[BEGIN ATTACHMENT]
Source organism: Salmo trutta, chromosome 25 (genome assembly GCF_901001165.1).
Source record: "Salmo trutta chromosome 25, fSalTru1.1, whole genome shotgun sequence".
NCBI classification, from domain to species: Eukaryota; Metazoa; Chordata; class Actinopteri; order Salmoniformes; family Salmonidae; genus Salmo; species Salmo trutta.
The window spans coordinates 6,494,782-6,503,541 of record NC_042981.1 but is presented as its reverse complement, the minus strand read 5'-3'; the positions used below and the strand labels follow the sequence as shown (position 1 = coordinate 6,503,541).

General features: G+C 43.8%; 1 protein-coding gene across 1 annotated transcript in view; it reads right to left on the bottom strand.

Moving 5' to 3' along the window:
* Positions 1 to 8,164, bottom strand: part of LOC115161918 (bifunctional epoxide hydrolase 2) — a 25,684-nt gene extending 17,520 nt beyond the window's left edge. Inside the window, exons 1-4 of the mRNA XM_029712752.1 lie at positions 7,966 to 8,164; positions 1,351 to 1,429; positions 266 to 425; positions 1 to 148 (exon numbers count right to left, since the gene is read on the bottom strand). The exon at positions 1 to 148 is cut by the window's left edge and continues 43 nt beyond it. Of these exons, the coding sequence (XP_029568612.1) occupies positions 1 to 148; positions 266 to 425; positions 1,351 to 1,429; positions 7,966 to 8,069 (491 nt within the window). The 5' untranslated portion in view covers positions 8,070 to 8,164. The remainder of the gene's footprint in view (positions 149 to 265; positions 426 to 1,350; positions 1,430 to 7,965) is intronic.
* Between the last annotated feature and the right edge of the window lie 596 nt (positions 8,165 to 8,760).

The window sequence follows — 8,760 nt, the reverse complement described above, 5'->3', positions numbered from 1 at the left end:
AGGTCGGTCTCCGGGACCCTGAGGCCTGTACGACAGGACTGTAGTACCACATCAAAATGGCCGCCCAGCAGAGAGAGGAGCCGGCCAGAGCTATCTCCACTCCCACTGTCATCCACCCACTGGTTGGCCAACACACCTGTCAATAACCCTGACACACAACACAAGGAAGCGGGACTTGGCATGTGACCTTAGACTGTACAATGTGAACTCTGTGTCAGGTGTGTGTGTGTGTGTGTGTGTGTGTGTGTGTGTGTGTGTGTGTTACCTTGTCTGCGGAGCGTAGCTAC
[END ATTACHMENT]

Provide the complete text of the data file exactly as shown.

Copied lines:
Source organism: Salmo trutta, chromosome 25 (genome assembly GCF_901001165.1).
Source record: "Salmo trutta chromosome 25, fSalTru1.1, whole genome shotgun sequence".
NCBI classification, from domain to species: Eukaryota; Metazoa; Chordata; class Actinopteri; order Salmoniformes; family Salmonidae; genus Salmo; species Salmo trutta.
The window spans coordinates 6,494,782-6,503,541 of record NC_042981.1 but is presented as its reverse complement, the minus strand read 5'-3'; the positions used below and the strand labels follow the sequence as shown (position 1 = coordinate 6,503,541).

General features: G+C 43.8%; 1 protein-coding gene across 1 annotated transcript in view; it reads right to left on the bottom strand.

Moving 5' to 3' along the window:
* Positions 1 to 8,164, bottom strand: part of LOC115161918 (bifunctional epoxide hydrolase 2) — a 25,684-nt gene extending 17,520 nt beyond the window's left edge. Inside the window, exons 1-4 of the mRNA XM_029712752.1 lie at positions 7,966 to 8,164; positions 1,351 to 1,429; positions 266 to 425; positions 1 to 148 (exon numbers count right to left, since the gene is read on the bottom strand). The exon at positions 1 to 148 is cut by the window's left edge and continues 43 nt beyond it. Of these exons, the coding sequence (XP_029568612.1) occupies positions 1 to 148; positions 266 to 425; positions 1,351 to 1,429; positions 7,966 to 8,069 (491 nt within the window). The 5' untranslated portion in view covers positions 8,070 to 8,164. The remainder of the gene's footprint in view (positions 149 to 265; positions 426 to 1,350; positions 1,430 to 7,965) is intronic.
* Between the last annotated feature and the right edge of the window lie 596 nt (positions 8,165 to 8,760).

The window sequence follows — 8,760 nt, the reverse complement described above, 5'->3', positions numbered from 1 at the left end:
AGGTCGGTCTCCGGGACCCTGAGGCCTGTACGACAGGACTGTAGTACCACATCAAAATGGCCGCCCAGCAGAGAGAGGAGCCGGCCAGAGCTATCTCCACTCCCACTGTCATCCACCCACTGGTTGGCCAACACACCTGTCAATAACCCTGACACACAACACAAGGAAGCGGGACTTGGCATGTGACCTTAGACTGTACAATGTGAACTCTGTGTCAGGTGTGTGTGTGTGTGTGTGTGTGTGTGTGTGTGTGTGTGTGTGTTACCTTGTCTGCGGAGCGTAGCTAC